Sermon Synopsis John 2:1-11

I began my message with a story about a surprise anniversary gift for Diane. Our 39th anniversary was this past Friday. For Christmas I had bought Diane a modest digital piano. She had tried to learn to play many years ago but had been told by her instructor to “Give it up. You are wasting your time.”

I am constantly amazed at how many people are harmed by the thoughtless comments others make; many of these statements leaving scars that never go away.

While driving up north on a wine tasting adventure I was singing old songs as a dear friend was sitting in the passenger seat next to me humming. I told her to join me in the song and she said, “I can’t. I used to love to sing but I was told by a nun that I couldn’t… and I haven’t been able to sing in public since.” We must remember that we have the ability to offer a message of grace or condemnation when we speak to/or about others; …choose grace.

Diane was gracious when she opened her Christmas gift but I also knew she was a bit cautious about setting herself up for failure. (I was wise enough to make certain there were other gifts!)

Now it is the week of our anniversary and I had what I thought was a great idea (insert smirk here). I would buy a book of piano music and wrap it carefully with a card outside the package. And INSIDE I would hide the real gift! It played out beautifully. Diane woke to find the wrapped book on the kitchen counter and again pretended to be happy with my thoughtfulness… (God bless her!) …and then I said, “Honey, there are some great songs in there. Check out the table of contents.” GIFT CARD!!!

Not everything is what it appears on the surface!

In our passage Jesus attends a wedding event with his disciples. At some point in the 7 day celebration the mother of Jesus learns that a great embarrassment had occurred; they had run out of wine for the celebration. In the Jewish society this was a crushing event that would forever mar the memory of an otherwise joyous occasion.

As an aside I remarked about the negative stigma that religious institutions have often placed on the use of alcohol. This has caused the twisting of scriptures suggesting that water was undrinkable in that part of the world; ignoring such passages as Jesus asking the woman at the well for a drink of water. Further, that wine was only consumed in a diluted form; ignoring the comment within our own passage when the chief steward tells the bridegroom that “…the inferior wine is served after the guests have become drunk.”

Jesus’ mother approaches and tells him, “They have no wine.” His response has made many commentators uncomfortable; “Woman, what has that to do with you or me. My hour has not yet come.” The use of the title, “Woman” by Jesus would never be an appropriate title between a Jewish son and his mother. I pointed out however, that Jesus uses this same title later in this very gospel. As he was dying on the cross Jesus looked down at his mother standing next to John and he says to her (apparently nodding to John), “Woman, behold thy son.” And to John, “Behold thy mother.” The gospel writer states that from that moment on he took her into his home.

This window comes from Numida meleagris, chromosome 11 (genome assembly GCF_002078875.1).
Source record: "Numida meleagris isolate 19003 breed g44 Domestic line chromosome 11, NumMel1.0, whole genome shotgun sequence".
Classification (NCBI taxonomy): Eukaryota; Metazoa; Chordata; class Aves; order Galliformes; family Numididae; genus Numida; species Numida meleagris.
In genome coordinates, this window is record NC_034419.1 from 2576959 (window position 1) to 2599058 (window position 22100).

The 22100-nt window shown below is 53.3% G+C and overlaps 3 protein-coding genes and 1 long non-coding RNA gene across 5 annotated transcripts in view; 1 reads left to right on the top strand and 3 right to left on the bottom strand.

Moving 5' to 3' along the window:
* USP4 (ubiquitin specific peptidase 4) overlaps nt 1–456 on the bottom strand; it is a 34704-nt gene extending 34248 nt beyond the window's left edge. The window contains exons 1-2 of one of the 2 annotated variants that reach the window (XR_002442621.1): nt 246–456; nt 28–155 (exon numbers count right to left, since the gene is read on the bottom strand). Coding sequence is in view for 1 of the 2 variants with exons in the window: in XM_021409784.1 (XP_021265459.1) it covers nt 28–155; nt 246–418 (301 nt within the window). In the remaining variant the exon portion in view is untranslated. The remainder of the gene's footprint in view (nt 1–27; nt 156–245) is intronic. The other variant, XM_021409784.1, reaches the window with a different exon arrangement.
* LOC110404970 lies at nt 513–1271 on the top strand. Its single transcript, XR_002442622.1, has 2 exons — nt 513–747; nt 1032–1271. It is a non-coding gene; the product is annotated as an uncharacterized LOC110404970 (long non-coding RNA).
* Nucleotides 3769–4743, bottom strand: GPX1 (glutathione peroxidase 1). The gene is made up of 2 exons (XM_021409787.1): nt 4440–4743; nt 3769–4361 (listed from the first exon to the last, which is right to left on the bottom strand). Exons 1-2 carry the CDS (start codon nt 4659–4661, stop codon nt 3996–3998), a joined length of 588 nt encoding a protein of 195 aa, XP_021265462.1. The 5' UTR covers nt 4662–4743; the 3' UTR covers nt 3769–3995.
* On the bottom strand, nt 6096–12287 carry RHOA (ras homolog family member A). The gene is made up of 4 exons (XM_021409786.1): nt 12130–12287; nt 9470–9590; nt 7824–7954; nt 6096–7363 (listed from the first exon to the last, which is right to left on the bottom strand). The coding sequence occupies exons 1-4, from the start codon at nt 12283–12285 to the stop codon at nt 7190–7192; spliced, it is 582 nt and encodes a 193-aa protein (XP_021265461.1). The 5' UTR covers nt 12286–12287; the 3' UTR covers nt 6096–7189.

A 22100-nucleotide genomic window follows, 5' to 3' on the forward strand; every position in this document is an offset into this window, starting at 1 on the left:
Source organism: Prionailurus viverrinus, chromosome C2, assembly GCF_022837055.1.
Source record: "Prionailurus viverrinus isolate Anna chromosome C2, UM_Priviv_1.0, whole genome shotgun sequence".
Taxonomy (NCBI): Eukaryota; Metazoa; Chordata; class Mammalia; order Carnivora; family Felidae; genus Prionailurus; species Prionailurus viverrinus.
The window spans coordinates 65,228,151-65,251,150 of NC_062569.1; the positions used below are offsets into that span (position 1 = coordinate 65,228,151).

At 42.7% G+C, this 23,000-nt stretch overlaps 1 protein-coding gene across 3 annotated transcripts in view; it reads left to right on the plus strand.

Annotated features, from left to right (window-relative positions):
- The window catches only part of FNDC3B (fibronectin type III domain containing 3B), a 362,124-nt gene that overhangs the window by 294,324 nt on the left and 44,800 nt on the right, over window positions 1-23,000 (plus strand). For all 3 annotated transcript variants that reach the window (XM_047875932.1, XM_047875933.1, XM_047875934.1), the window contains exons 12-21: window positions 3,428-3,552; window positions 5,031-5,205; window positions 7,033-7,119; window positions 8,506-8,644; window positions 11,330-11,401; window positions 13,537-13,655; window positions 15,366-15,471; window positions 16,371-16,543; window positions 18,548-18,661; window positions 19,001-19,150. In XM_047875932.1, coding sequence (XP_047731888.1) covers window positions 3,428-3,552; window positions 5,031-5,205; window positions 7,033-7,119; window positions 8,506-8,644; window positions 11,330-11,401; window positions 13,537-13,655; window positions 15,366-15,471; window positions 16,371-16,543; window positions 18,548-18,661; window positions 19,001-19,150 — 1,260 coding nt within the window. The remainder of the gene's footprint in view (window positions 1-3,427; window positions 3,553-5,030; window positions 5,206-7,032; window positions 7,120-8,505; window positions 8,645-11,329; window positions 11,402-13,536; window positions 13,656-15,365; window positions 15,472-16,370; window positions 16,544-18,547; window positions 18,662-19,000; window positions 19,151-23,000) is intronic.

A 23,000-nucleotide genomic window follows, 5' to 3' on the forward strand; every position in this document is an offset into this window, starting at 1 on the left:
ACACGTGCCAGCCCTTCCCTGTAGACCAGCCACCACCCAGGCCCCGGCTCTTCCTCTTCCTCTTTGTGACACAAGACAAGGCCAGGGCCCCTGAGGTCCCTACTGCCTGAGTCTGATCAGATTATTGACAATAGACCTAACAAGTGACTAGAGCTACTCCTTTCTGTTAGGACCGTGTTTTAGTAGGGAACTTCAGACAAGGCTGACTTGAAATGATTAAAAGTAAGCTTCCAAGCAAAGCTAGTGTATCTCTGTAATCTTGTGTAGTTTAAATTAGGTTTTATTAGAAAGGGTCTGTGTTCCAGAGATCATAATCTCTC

The mother of Jesus assumes that he will intervene and instructs the servants to do whatever Jesus tells them. He tells them to fill the stone water jars that were used to store water for ritual purification and take a cup to the chief steward. In the process of filling the 6 stone jars holding up to 30 gallons each “…to the brim” we are witness to Jesus’ first miracle in the presence of his disciples; 180 gallons of wine to keep the party going.  Now that is a good friend!

Now we read the comment of the chief steward who is so amazed at the quality of the wine that he pulls the bridegroom aside and states, “People serve the best wine first and when the guests are drunk they serve the inferior wine. But you have saved the best until now!”

I suggest that it is within the words spoken to the bridegroom that we find the deeper meaning of our text. To this point in time we have only the words of the prophets and the judgment and condemnation of the law to describe God’s relationship with creation. It is only now, as Jesus begins his ministry that we are to see that love overcomes the stigma of the law. The religious leaders repeatedly condemn Jesus because he does not act, “according to the law.” He heals on the Sabbath. He associates with people outside his own faith. He ignores dietary restrictions.  Jesus will again and again lift up individual grace over the institutional judgments of the church.

In the verses that immediately follow our reading Jesus challenges the religious leaders by condemning their practice of commercializing the temple. He overturns the money changers tables. He drives out the livestock sold at a profit for offerings. He teaches of God’s grace and love and desire for relationship with us.

The chief steward’s words were indeed prophetic.  “You have saved the best until now!”